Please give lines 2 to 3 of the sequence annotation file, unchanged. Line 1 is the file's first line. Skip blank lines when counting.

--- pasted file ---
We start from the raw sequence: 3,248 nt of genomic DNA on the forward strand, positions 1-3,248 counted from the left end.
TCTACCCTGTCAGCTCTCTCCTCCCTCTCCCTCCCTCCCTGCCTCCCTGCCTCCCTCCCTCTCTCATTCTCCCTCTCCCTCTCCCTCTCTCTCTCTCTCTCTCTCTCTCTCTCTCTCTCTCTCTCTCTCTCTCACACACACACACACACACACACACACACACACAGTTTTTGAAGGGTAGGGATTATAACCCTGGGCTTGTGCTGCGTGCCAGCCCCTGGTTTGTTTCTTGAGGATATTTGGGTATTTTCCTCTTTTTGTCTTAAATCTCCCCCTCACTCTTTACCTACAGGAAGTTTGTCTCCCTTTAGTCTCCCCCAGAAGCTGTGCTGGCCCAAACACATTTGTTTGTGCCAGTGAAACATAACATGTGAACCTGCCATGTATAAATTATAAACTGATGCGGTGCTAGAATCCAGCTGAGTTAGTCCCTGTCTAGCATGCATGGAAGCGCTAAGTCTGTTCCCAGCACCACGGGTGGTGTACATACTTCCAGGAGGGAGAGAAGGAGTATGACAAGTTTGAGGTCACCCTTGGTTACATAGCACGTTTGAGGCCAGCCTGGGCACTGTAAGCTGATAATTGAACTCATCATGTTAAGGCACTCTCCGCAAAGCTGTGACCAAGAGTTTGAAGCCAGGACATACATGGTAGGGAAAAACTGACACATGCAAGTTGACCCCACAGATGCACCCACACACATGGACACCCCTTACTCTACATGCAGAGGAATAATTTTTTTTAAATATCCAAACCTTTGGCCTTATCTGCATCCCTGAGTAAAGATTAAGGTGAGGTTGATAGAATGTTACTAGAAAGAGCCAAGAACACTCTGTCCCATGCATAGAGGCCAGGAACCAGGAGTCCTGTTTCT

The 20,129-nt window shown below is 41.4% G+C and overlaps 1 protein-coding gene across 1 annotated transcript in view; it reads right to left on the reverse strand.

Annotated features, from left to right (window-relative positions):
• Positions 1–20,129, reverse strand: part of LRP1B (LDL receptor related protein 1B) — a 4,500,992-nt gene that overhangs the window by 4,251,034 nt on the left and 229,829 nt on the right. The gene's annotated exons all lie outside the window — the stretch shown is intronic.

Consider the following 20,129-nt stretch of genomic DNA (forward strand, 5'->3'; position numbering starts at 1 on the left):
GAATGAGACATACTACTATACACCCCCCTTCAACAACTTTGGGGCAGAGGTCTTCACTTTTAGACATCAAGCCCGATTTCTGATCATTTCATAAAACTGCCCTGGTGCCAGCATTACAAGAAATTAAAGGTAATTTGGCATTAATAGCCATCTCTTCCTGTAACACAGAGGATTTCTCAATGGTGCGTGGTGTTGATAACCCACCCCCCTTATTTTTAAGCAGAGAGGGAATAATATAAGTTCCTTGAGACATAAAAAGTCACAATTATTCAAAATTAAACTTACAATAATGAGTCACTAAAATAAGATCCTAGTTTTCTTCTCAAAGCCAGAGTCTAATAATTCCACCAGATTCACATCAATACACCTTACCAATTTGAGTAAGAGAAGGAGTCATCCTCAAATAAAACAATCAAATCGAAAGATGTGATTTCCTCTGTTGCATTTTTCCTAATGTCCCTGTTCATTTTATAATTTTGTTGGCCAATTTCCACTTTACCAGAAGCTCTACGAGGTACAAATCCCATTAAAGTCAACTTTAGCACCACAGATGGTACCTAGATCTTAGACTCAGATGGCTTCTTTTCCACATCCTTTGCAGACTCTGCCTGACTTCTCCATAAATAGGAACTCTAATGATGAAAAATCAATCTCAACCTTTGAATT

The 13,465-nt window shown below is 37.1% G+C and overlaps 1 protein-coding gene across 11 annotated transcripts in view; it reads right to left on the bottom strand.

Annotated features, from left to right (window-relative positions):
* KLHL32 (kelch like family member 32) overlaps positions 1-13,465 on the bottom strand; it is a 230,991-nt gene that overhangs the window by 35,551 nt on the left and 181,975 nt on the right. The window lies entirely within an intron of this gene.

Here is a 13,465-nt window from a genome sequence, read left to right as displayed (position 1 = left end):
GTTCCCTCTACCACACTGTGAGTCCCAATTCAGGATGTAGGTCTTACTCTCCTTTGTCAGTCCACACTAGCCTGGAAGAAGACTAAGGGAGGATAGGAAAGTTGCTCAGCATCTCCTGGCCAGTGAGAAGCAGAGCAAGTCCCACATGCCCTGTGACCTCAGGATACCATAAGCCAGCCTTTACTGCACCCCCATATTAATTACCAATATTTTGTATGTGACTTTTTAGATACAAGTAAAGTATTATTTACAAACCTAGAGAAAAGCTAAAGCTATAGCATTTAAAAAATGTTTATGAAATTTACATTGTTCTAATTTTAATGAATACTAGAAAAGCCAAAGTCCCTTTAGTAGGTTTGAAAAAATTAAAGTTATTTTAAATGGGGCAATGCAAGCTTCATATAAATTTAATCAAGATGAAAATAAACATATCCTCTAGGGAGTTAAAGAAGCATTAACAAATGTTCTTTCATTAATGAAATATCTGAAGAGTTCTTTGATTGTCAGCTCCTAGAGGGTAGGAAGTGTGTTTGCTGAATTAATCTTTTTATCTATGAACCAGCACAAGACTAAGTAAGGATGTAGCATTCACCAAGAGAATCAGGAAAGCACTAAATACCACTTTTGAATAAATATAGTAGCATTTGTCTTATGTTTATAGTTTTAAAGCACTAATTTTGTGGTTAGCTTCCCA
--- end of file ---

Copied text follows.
TCTACCCTGTCAGCTCTCTCCTCCCTCTCCCTCCCTCCCTGCCTCCCTGCCTCCCTCCCTCTCTCATTCTCCCTCTCCCTCTCCCTCTCTCTCTCTCTCTCTCTCTCTCTCTCTCTCTCTCTCTCTCTCTCTCACACACACACACACACACACACACACACACACAGTTTTTGAAGGGTAGGGATTATAACCCTGGGCTTGTGCTGCGTGCCAGCCCCTGGTTTGTTTCTTGAGGATATTTGGGTATTTTCCTCTTTTTGTCTTAAATCTCCCCCTCACTCTTTACCTACAGGAAGTTTGTCTCCCTTTAGTCTCCCCCAGAAGCTGTGCTGGCCCAAACACATTTGTTTGTGCCAGTGAAACATAACATGTGAACCTGCCATGTATAAATTATAAACTGATGCGGTGCTAGAATCCAGCTGAGTTAGTCCCTGTCTAGCATGCATGGAAGCGCTAAGTCTGTTCCCAGCACCACGGGTGGTGTACATACTTCCAGGAGGGAGAGAAGGAGTATGACAAGTTTGAGGTCACCCTTGGTTACATAGCACGTTTGAGGCCAGCCTGGGCACTGTAAGCTGATAATTGAACTCATCATGTTAAGGCACTCTCCGCAAAGCTGTGACCAAGAGTTTGAAGCCAGGACATACATGGTAGGGAAAAACTGACACATGCAAGTTGACCCCACAGATGCACCCACACACATGGACACCCCTTACTCTACATGCAGAGGAATAATTTTTTTTAAATATCCAAACCTTTGGCCTTATCTGCATCCCTGAGTAAAGATTAAGGTGAGGTTGATAGAATGTTACTAGAAAGAGCCAAGAACACTCTGTCCCATGCATAGAGGCCAGGAACCAGGAGTCCTGTTTCT

The 20,129-nt window shown below is 41.4% G+C and overlaps 1 protein-coding gene across 1 annotated transcript in view; it reads right to left on the reverse strand.